What makes me qualified to teach people to design tatting? Nothing much. Just over 210 published patterns  in 4 books and 24 newsletters and a whole bunch more like this one that may or may or become what it's intended to be.

This is just for Fox, a beginning possibility for that sequin project we were talking about. It might work. I'll just have to tweak it a bit to see.

Thursday, April 28, 2011

Sequined Bling

I was thinking about turning the very beady bracelet I did the other day into a bookmark, but I have too much respect for books to subject them to the spine killing treatment of beads. So the problem is how to get the bling without the hard fat lumps that beads present. Then I had an idea. How about using sequins? All of the shine with none of the fat.

Here it is, in all it's unblocked glory. The threads are size 20 Lizbeth Turquoise Lt #662 and Summer Fun #104 with pink sequins. The reflection from the sequins really inhibits acquiring a good scan and although I tried numerous background colours nothing really worked well. Can you spot the one upside down sequin?
Here's the little miscreant. I was trying so hard not to do that, and only noticed it as I was about to finish the bookmark.
I misjudged thread length - twice. I reloaded the shuttle the first time and measured out what I thought I'd need to finish and ran out again 2 measly rings from the end. Two. rings. However, as a designer these things happen frequently, so adding in more thread is no big deal. See the instructions on the sidebar for how I do it. The ends are hidden while I add the thread. So it's just a matter of cutting off the ends when I'm done and you can't even see where I added the thread.

I don't usually use something as thick as size 20 for bookmarks, but as this one is probably going to be used in paperback novels it's all right. Not only that, the thickness of the thread will help to cushion the pages from the edges of the sequins better than size 80 would. Over time the sequins may cut through the threads, but it's a bookmark, not an heirloom.

Most of the time I block my work, even though I tat tightly enough, and pull it into shape enough as I work that it doesn't really need it. I don't go the -pin every picot in place- route, but I do generally pin out the major points before I hit it with a shot of super heated water from the steam iron. I wouldn't want to put the iron on this one, though. I expect that the sequins are made out of plastic and would, A- melt and lose their shine and shape, and B- stick to my iron and make one horrible mess.

Wednesday, April 27, 2011

Tatting 101 - Filling a shuttle

I get asked so many beginners questions so often, that in defense of my time, I've decided to do a Tatting 101 with the basics and I thought I'd start with the one that is the simplest, but the one that I still get asked: How do I get the thread on the shuttle?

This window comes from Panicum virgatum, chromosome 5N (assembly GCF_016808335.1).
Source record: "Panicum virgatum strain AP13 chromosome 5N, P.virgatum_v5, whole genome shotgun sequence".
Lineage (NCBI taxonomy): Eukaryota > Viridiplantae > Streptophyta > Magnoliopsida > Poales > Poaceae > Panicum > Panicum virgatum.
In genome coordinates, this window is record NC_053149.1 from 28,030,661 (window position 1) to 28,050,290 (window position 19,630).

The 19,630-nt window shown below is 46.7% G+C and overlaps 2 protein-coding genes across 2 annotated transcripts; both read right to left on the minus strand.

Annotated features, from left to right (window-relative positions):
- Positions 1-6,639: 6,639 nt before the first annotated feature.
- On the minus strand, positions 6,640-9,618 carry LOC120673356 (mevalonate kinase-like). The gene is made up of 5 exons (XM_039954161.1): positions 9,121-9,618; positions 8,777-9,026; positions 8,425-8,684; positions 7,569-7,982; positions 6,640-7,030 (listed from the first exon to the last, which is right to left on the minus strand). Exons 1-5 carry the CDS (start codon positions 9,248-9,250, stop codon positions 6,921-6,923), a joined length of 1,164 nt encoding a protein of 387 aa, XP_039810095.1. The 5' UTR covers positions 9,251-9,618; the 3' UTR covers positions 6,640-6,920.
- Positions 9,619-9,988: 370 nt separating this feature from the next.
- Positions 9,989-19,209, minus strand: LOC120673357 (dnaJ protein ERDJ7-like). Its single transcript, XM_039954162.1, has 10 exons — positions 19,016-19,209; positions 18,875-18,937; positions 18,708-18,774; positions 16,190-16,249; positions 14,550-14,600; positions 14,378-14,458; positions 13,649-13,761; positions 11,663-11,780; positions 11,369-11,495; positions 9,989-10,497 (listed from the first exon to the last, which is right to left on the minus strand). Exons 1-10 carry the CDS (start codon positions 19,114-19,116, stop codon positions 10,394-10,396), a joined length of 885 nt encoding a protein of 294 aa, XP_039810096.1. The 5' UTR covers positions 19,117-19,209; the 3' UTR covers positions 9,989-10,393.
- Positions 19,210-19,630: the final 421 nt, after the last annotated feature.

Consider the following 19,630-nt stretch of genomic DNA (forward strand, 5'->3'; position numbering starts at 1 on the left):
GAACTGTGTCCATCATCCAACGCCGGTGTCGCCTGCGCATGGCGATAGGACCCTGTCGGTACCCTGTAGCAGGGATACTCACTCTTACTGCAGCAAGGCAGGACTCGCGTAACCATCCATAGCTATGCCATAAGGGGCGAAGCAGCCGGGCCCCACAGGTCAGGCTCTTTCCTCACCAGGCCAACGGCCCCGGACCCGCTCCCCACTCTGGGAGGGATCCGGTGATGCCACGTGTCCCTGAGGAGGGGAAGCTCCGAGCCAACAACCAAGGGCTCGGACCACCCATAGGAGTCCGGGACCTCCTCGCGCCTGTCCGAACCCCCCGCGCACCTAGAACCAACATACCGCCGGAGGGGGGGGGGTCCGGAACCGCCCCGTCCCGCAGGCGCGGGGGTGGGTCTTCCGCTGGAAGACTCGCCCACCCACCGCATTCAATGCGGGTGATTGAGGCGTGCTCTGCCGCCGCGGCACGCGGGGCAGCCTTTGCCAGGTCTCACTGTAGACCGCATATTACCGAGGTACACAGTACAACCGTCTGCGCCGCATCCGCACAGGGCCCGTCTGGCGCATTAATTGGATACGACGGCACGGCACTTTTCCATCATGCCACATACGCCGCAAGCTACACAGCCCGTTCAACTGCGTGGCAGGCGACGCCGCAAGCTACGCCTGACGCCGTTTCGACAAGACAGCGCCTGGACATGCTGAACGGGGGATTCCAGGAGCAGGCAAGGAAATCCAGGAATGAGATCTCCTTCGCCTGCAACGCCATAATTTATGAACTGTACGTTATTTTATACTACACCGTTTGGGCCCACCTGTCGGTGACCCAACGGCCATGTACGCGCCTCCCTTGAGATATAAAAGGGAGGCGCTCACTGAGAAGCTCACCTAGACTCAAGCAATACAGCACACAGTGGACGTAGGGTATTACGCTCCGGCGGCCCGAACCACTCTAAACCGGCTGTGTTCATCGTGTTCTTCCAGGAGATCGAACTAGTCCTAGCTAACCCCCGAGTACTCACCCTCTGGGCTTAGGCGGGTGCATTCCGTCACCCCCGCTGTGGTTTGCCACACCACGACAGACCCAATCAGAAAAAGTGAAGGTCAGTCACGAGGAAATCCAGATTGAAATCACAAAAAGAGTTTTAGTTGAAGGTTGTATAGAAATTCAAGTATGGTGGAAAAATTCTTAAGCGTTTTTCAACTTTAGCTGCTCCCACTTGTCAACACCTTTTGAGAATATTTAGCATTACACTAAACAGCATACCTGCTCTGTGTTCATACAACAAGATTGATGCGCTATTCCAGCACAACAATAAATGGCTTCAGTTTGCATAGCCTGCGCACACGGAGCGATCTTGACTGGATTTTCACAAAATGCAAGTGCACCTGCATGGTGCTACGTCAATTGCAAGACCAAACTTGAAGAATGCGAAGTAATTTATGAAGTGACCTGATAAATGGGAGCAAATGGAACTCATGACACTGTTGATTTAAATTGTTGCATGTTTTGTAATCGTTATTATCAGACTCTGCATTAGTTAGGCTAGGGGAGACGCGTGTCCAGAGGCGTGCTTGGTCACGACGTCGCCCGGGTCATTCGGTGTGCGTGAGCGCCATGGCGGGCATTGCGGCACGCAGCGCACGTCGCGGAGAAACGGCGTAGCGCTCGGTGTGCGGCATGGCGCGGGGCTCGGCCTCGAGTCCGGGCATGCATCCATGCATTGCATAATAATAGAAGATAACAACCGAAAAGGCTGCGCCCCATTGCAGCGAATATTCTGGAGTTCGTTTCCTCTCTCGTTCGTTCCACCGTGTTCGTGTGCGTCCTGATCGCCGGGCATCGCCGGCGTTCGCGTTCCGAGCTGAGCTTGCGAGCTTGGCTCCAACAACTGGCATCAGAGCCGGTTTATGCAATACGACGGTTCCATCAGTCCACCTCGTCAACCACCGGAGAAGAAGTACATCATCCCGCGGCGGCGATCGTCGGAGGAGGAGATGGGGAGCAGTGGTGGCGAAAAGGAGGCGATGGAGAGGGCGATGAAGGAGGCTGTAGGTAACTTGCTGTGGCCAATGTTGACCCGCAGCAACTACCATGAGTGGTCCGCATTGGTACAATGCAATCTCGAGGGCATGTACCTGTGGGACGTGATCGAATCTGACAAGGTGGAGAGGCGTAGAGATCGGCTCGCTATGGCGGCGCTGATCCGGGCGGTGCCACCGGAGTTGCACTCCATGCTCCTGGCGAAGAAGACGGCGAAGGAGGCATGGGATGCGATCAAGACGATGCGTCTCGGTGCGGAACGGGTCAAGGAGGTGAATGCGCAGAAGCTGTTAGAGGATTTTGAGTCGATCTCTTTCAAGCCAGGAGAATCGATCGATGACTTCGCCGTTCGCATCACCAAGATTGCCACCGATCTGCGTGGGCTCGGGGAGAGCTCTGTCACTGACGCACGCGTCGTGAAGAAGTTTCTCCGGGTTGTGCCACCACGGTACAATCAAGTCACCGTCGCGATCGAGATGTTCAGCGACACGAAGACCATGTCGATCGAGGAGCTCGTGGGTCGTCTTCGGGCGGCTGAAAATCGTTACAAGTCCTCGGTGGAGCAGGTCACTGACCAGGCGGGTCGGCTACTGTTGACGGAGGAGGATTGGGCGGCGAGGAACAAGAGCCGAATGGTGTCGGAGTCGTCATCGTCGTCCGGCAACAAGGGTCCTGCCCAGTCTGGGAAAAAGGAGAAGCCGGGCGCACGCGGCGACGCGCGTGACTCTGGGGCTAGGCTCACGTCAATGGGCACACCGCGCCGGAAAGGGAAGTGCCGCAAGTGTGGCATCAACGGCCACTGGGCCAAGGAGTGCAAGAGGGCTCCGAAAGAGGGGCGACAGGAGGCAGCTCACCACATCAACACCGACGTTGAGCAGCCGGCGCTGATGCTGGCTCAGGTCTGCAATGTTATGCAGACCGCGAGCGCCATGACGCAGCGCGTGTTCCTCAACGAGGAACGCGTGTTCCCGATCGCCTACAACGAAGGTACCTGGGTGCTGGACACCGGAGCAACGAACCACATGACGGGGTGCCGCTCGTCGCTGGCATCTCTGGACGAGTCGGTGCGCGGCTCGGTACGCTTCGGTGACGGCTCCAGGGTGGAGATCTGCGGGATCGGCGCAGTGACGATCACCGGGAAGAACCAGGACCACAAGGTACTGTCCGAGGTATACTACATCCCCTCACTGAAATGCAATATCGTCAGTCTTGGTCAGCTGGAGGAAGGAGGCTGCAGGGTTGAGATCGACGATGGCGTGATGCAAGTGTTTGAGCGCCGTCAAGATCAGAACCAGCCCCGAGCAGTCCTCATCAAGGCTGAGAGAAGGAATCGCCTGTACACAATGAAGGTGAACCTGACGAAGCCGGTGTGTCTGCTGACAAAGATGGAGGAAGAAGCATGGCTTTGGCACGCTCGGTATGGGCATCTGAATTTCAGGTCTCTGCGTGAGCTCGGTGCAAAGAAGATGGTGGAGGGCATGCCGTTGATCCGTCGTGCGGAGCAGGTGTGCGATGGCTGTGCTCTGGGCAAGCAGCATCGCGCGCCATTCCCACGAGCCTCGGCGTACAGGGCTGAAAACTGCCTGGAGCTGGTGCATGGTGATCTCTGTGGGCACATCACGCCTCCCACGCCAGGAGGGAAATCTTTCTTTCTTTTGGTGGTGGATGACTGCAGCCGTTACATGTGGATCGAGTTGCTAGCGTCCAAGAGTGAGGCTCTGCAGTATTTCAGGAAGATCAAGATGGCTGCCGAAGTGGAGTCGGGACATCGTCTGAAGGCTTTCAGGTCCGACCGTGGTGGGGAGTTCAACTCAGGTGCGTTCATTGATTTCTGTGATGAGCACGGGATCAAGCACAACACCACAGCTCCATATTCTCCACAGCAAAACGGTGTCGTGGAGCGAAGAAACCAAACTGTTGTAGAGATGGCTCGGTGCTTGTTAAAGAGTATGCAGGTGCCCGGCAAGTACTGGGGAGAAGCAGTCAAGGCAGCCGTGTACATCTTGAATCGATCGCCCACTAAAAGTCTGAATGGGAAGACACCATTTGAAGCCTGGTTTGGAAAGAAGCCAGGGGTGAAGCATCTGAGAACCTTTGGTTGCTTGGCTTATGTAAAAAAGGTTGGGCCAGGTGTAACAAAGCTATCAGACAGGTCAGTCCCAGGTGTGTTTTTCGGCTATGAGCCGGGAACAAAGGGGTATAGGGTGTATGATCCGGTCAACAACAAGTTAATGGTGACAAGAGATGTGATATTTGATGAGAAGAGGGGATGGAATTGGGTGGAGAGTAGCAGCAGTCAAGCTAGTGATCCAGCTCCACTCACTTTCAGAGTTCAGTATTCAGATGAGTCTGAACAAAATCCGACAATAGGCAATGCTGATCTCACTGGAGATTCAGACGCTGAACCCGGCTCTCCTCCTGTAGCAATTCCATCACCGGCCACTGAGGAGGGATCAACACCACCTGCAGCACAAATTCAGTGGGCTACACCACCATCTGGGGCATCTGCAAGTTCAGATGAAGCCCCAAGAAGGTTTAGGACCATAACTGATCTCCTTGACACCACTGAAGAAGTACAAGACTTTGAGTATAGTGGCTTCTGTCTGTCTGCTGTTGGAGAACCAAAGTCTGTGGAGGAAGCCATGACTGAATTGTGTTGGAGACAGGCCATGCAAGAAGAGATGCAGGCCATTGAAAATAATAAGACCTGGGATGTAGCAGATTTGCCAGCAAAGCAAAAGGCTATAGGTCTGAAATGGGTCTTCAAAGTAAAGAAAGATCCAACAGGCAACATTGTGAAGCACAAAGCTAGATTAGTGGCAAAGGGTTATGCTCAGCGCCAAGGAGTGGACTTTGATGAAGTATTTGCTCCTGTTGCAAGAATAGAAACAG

First, there are different types of shuttles. The most basic shuttle is a flat shuttle. Here is a template for one that you can cut out of an old business card.
The shuttles pictured here are the 3 basic shuttle types. The little one on the left is one my hubby made for me out of walnut wood. Some flat shuttles can unwind if you drop them. This one doesn't. The middle shuttle is a post style shuttle, this one is a David Reed Smith shuttle. The one on the right is an Aero bobbin style shuttle.
No matter what kind of shuttle I use, the method of putting the thread on is the same. I use a simple, practical slip knot. Start by wrapping the thread around your hand like this. Then poke a loop of the thread coming from the ball through the wrap like this.
Then hold the thread end in one hand and the loop in the other hand and pull apart.
You end up with a loop and the knot can slide up and down. Which is where it gets it's name slip knot from.
With practice you can arrange the knot close to the thread end, but for now you can just cut off the end leaving just enough to hold onto.

On a flat shuttle, take the loop and position it around the shuttle going into the hole on one side, around the back and out through the hole on the other side. Then holding the thread end in one hand and the ball end in the other hand pull and the knot will slip making the loop smaller and smaller until it's snug against the shuttle.
Then wrap the ball end of the thread around the shuttle in the hole on one side and out the hole on the other until you have the shuttle as full as you want. Some flat shuttles have fanciful shapes and only one hole at one end. These shuttles are often just curved at the other end so the the thread is wound through the hole and around the flat end.
On a post style shuttle the top and bottom sections are called blades that are joined with a post in the middle. They clamshell together at the tips which often look like the pieces are attached, but they aren't. This closeup shows you that the thread actually slides through between the blades.